A big project is underway at the Tucson Wildlife Center.
With help from the Tucson Electric Power Company, the facility is building two large eagle flight enclosures.
The facility rescues and rehabs desert animals injured in the wild. From orphaned Bobcats, to Javelina, Coyote, Skunks, and all kinds of birds of prey, there are currently 68 animals housed at the facility. 26 of them are birds of prey like Hawks, and even one Golden Eagle.
Staff said the Golden Eagle was found emaciated and near death in Wilcox, last October. He is currently learning how to fly so they can release him back into the wild when he is strong enough.
Staff said the TWC's current raptor enclosure isn't large enough to be fully functional for eagle rehabilitation. The wingspan of a golden eagle can reach seven and a half feet. Most of the eagles TWC receives have lead poison and require intense and lengthy treatment.
The current enclosure serves as the final stage of rehabilitation for all of TWC's large raptors and can be very busy, but is essential to these magnificent bird's recovery and ultimate survival in the wild.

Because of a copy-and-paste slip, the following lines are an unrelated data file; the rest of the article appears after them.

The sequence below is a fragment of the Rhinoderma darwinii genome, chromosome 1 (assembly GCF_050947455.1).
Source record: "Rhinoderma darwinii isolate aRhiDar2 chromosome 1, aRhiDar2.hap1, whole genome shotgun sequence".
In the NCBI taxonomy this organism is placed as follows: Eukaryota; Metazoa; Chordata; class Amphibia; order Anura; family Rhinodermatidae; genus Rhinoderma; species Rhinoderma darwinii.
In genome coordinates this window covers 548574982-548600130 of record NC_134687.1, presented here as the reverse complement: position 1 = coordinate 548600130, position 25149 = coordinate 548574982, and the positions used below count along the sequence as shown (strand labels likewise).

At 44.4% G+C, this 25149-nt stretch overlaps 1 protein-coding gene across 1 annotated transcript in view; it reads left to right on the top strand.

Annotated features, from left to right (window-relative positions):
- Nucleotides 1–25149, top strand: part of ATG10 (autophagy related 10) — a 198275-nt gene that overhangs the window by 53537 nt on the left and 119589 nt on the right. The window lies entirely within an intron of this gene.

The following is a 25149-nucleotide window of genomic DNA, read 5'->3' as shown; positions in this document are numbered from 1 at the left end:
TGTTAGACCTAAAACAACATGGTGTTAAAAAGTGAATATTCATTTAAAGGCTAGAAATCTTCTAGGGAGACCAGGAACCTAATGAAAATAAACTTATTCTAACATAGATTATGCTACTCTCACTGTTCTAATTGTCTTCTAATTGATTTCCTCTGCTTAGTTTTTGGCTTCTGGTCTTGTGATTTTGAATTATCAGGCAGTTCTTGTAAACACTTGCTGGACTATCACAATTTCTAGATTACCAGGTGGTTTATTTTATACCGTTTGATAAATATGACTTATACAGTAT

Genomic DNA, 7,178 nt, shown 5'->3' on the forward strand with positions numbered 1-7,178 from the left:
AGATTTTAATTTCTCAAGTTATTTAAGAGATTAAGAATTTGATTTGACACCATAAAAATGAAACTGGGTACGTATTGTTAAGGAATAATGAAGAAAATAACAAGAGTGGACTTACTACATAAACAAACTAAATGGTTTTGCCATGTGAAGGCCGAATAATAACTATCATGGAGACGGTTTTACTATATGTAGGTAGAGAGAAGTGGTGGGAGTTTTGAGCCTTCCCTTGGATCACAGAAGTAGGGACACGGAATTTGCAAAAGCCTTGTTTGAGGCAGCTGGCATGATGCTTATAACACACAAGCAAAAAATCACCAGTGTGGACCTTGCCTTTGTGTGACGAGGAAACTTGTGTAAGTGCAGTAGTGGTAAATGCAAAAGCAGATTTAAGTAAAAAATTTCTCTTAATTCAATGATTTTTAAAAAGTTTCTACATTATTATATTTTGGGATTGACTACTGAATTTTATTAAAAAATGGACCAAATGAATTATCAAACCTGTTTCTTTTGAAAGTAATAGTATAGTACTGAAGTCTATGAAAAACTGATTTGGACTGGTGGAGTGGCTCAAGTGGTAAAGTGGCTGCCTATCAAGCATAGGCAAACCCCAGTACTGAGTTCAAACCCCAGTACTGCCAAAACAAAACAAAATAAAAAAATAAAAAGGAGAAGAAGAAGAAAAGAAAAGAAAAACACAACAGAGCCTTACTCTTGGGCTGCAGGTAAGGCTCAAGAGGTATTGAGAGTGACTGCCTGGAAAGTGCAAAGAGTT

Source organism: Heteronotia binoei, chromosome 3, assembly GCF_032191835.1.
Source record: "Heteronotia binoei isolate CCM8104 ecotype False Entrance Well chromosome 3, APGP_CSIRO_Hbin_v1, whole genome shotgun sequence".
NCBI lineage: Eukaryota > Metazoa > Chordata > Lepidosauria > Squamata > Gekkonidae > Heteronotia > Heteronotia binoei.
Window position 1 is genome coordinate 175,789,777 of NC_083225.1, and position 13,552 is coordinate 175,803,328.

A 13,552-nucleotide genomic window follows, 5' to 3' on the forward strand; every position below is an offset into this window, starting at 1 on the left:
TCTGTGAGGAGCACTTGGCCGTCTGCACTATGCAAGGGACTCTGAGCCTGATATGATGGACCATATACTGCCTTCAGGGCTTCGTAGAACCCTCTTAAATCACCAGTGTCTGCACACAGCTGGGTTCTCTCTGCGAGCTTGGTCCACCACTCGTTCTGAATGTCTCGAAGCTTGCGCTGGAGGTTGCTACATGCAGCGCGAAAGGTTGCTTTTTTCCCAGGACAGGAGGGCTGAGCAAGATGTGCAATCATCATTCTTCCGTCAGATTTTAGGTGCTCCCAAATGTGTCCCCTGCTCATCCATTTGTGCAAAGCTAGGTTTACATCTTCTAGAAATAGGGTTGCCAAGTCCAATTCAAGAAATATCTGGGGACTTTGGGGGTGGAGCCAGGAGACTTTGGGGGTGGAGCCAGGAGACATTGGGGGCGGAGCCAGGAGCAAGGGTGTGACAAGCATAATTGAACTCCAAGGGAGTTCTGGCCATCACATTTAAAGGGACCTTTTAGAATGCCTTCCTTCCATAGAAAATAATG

The need for these new enclosures is a result of TWC's increased intake, so funds were raised specifically to build two massive side-by-side enclosures. They will be the largest of their kind in Southern Arizona.
Lisa Bates, co-founder of TWC, estimates the entire project should be completed by July 2013. She says, "This is a great opportunity to showcase the cooperation between TEP and TWC and will ultimately benefit the entire community." TEP has donated 17 power poles and volunteered man hours to set the poles and run wire across the top of the structures. Ben Cole, Architect is credited for his volunteer work in designing this one-of-a-kind custom masterpiece.